I prayed to Barry Zito and ripped off a physics-bending Uncle Charlie to put me just one out away from my life’s goal. Yet again, I would find myself in a two strike count, just one pitch away from perfection. There was never any doubt about what the pitch that would deliver me to my date with history should be. With one final devastating snap of my elbow, the slider that turned me into the best pitcher in the game went barreling toward the final obstacle in my path. If the batter had tried swinging at it 100 times, he would have surely failed on all 100 attempts because fate guided each and every last deadly revolution of the ball perfectly to the corner and into the safety of my catcher’s mitt.
I threw my hands in the air and let myself be surrounded by my cheering teammates. The quest I had since I first started playing MLB: The Show in 2005 had finally been accomplished. Looking back at the pitcher’s analysis, it became clear that I finally reached the top of that mountain because I had all of my pitches working at the absolute peak of their powers. Those 27 outs were distributed as perfectly as they could be with 7 via the fastball, 7 from the circle change, 6 by the curveball, and 7 from my slider. In achieving my greatest victory yet, I hardly broke a sweat, as it took just 93 pitches thanks to throwing an absurd 84% of my pitches for strikes.
The Good Times Continue
The dam completely broke following my perfect game. It was as if I had unlocked something primal inside of me that would define the rest of my season. Shortly after my 100th career win, I had another dance with perfection on my birthday. This time, I almost didn’t realize what was happening until the 8th inning thanks to being on the phone with my parents. Once I noticed how close I was, I kept them on the phone without explanation in order to not jinx things. This perfecto served to utterly humiliate the hated Yankees, as I struck out the first 10 batters faced en route to 18 K’s total.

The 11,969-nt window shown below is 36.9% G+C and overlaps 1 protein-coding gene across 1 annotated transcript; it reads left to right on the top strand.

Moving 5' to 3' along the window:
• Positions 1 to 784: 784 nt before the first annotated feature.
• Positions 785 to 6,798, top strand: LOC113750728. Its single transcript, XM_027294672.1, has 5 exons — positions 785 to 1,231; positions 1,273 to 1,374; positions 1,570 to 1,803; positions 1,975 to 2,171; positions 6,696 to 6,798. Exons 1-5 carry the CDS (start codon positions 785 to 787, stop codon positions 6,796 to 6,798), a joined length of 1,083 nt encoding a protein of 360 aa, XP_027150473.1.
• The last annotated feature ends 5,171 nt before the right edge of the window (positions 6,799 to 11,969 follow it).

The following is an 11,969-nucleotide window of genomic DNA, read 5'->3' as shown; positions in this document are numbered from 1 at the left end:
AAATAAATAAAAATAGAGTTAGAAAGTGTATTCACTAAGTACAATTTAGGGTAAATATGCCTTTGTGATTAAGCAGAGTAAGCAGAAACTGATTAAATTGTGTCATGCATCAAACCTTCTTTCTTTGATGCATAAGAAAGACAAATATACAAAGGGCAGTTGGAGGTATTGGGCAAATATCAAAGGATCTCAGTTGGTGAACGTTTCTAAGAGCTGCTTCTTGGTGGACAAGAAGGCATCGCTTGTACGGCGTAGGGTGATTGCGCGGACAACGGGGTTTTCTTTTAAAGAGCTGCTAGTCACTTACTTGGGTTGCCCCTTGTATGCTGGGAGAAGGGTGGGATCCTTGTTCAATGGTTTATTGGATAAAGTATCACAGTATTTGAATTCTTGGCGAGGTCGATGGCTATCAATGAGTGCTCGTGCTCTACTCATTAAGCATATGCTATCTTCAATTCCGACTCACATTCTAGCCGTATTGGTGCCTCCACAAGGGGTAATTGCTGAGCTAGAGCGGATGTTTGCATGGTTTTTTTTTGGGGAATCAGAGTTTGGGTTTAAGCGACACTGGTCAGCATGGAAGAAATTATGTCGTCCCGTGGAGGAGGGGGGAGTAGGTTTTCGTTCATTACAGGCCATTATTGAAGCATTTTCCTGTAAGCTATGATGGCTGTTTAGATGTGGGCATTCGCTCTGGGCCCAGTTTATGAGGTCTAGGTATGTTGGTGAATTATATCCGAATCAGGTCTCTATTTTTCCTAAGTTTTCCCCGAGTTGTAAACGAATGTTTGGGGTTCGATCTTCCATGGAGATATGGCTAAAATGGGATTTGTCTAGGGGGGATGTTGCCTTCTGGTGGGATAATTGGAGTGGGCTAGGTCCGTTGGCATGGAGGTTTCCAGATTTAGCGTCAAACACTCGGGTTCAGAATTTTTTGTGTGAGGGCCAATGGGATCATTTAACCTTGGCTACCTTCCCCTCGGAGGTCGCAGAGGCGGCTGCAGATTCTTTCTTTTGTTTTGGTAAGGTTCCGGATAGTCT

At this point, I was just two no-hitters away from tying Nolan Ryan’s record of 7. My 6th would come several starts later against the Astros as part of a 12 K, 1 BB outing. This was a case of getting stronger as the game went on. Just 3 strikeouts occurred in the first 5 innings, but I managed 9 in the final 4 to close the door and move just one out of the lead. A late season game against Kansas City resulted in my 7th no-hitter and 3rd perfect game on the strength of a fastball topping out at 98 mph, leading to the person who writes the record books getting tired of printing my name.
My season of chasing perfection led to setting career marks in nearly every category of note. I joined Deny McLain as the only pitcher to top 30 wins in a season since 1968 with a 31-1 record. I also decided two seasons with a 1.08 ERA were enough, and that it was time to dip below 1 with a 0.94 ERA. Hell, almost half of my 33 games resulted in a shutout, as I finished with 14 shutouts among 17 complete games. Additionally, I established a new single season strikeout record for the third straight year with 437 K’s in 276 2/3 innings pitched. The complete lack of base runners throughout my starts were apparent in my 0.40 WHIP and 0.29 BB/9. The only major category I didn’t set a new record in was K/9 as my 14.22 mark fell a distance second to that injury filled 2024 campaign.